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I want to build a high gain directional antenna for the 915MHz frequency band. I have been looking into waveguide and yagi antennas, which seems to fulfill my gain a directional requirements but these antennae are quite large.

I know that the antenna sizes in general are dependent on wavelength, and it possible is a trade off between gain and size.

But what high gain directional antennas are generally smallest?


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    \$\begingroup\$ Gain (directionality) takes phyiscal size relative to the wavelengths. You can't cheat the laws of physics. \$\endgroup\$ Feb 16, 2013 at 14:23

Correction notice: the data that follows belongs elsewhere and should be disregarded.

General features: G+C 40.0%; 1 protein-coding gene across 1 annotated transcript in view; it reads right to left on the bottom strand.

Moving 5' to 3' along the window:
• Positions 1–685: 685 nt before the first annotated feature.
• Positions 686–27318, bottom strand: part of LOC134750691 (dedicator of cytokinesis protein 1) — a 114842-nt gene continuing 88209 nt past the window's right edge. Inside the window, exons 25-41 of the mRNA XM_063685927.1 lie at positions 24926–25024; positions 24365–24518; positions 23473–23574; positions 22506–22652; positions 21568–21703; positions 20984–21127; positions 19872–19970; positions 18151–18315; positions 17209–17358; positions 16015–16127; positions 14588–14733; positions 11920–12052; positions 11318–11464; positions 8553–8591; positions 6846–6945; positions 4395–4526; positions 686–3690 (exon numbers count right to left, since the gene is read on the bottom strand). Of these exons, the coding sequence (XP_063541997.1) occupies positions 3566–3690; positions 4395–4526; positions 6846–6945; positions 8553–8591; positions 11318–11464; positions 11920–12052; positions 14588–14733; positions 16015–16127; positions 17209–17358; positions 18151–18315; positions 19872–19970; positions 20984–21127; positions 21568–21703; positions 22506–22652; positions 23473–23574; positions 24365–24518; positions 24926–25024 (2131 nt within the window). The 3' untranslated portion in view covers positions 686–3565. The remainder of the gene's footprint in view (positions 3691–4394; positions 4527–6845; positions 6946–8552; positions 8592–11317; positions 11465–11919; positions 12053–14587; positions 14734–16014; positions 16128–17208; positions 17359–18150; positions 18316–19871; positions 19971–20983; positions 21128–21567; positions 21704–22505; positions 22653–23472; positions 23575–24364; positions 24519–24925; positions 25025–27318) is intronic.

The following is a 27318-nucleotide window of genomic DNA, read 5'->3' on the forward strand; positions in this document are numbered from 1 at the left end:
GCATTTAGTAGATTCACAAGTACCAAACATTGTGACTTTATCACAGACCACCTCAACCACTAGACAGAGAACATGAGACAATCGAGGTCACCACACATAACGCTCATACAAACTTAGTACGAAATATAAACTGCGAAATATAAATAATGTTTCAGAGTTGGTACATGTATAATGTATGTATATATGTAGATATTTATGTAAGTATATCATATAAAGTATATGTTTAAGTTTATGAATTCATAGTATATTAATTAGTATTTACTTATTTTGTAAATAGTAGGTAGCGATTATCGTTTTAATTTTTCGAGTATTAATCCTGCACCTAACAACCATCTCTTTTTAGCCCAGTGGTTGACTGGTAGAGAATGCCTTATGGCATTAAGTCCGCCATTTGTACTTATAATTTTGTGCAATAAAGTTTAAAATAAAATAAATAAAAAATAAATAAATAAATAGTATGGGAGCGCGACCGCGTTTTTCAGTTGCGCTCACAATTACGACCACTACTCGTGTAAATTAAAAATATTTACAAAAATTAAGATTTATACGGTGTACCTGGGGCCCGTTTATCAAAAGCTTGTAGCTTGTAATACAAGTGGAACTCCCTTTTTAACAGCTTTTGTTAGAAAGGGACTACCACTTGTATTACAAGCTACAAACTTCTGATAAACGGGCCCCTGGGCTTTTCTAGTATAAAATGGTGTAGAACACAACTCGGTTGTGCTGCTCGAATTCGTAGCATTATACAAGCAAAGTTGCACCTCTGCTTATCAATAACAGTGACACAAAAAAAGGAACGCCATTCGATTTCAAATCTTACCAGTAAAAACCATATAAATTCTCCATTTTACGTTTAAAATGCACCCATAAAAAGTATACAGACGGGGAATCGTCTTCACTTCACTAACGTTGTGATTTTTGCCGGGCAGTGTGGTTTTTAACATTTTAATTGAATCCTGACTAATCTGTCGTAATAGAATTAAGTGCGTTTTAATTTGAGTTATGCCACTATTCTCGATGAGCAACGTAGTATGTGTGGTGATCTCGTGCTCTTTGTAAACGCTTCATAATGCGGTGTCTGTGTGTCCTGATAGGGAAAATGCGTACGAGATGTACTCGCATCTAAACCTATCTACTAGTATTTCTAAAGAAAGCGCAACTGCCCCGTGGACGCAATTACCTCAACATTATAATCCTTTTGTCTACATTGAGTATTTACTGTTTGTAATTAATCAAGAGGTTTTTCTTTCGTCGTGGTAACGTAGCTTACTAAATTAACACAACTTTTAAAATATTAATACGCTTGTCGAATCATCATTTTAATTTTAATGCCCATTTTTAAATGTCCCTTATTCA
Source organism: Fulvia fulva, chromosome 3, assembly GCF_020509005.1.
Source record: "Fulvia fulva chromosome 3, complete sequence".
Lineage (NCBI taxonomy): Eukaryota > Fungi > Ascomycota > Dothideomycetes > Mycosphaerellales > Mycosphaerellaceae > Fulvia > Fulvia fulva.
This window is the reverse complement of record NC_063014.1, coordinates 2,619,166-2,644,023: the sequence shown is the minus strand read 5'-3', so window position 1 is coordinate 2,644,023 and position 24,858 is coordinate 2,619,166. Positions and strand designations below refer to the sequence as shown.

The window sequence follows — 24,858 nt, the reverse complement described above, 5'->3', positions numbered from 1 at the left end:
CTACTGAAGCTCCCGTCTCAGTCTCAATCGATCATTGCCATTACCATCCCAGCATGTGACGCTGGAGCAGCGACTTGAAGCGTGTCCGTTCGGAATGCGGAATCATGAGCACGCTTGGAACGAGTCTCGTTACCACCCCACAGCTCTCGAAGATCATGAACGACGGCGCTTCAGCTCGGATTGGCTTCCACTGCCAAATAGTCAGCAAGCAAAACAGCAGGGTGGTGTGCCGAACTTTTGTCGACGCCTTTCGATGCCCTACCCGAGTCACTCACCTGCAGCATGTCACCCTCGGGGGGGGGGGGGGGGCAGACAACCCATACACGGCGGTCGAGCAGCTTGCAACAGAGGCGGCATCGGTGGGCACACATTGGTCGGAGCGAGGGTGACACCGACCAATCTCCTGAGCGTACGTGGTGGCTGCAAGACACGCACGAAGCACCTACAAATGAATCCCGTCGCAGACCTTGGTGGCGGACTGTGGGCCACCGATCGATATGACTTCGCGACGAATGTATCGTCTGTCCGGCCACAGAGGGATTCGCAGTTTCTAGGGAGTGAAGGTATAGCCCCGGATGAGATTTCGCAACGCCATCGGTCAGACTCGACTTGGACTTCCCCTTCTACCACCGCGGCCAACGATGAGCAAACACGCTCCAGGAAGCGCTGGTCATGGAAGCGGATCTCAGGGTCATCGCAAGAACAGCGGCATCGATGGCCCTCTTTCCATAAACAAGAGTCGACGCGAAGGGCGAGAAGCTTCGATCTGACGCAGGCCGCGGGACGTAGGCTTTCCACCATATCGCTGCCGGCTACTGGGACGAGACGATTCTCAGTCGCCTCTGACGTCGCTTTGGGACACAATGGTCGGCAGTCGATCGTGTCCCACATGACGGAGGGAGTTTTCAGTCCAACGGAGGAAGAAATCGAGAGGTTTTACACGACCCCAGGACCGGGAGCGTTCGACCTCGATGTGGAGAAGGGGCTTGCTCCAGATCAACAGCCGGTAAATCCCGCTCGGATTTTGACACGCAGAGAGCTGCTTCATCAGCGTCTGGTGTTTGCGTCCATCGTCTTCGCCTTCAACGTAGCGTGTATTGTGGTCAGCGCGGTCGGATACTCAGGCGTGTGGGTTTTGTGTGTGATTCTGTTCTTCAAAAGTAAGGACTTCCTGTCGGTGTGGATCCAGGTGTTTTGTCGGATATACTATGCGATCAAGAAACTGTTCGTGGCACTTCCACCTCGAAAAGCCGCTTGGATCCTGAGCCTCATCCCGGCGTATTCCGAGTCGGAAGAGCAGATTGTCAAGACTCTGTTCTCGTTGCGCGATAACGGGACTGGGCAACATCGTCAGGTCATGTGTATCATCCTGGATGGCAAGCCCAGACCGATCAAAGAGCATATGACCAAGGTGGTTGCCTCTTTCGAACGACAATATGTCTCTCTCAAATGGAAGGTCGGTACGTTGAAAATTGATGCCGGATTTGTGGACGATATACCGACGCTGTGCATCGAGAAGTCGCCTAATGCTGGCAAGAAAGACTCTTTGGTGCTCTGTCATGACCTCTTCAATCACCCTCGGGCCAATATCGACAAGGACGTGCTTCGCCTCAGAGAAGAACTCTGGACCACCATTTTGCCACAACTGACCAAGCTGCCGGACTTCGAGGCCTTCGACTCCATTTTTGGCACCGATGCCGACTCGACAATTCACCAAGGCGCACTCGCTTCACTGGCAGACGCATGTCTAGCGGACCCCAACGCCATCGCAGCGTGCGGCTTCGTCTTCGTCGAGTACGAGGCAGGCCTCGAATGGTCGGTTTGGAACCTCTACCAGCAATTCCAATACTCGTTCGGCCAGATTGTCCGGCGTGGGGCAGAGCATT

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    \$\begingroup\$ Does a large array of small antennas count as small? \$\endgroup\$
    – Phil Frost
    Feb 16, 2013 at 16:45
  • \$\begingroup\$ "Loading" physical circuit elements by applying either series inductance (eg to Yagi elements)or end capacitance can reduce size at the expense of some efficiency. Also look at helical antennae. For extra points and to annoy Olin search for "Synthesised Poynting Vector" Antennas, which can be very small. Also look at the free marvellous complex NEC antenna synthesis program. \$\endgroup\$
    – Russell McMahon
    Feb 16, 2013 at 20:24

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A dielectric antenna might fit the bill.

It might be a bit hard to home-brew one, though.

Here is Toko, who make a line for GPS.

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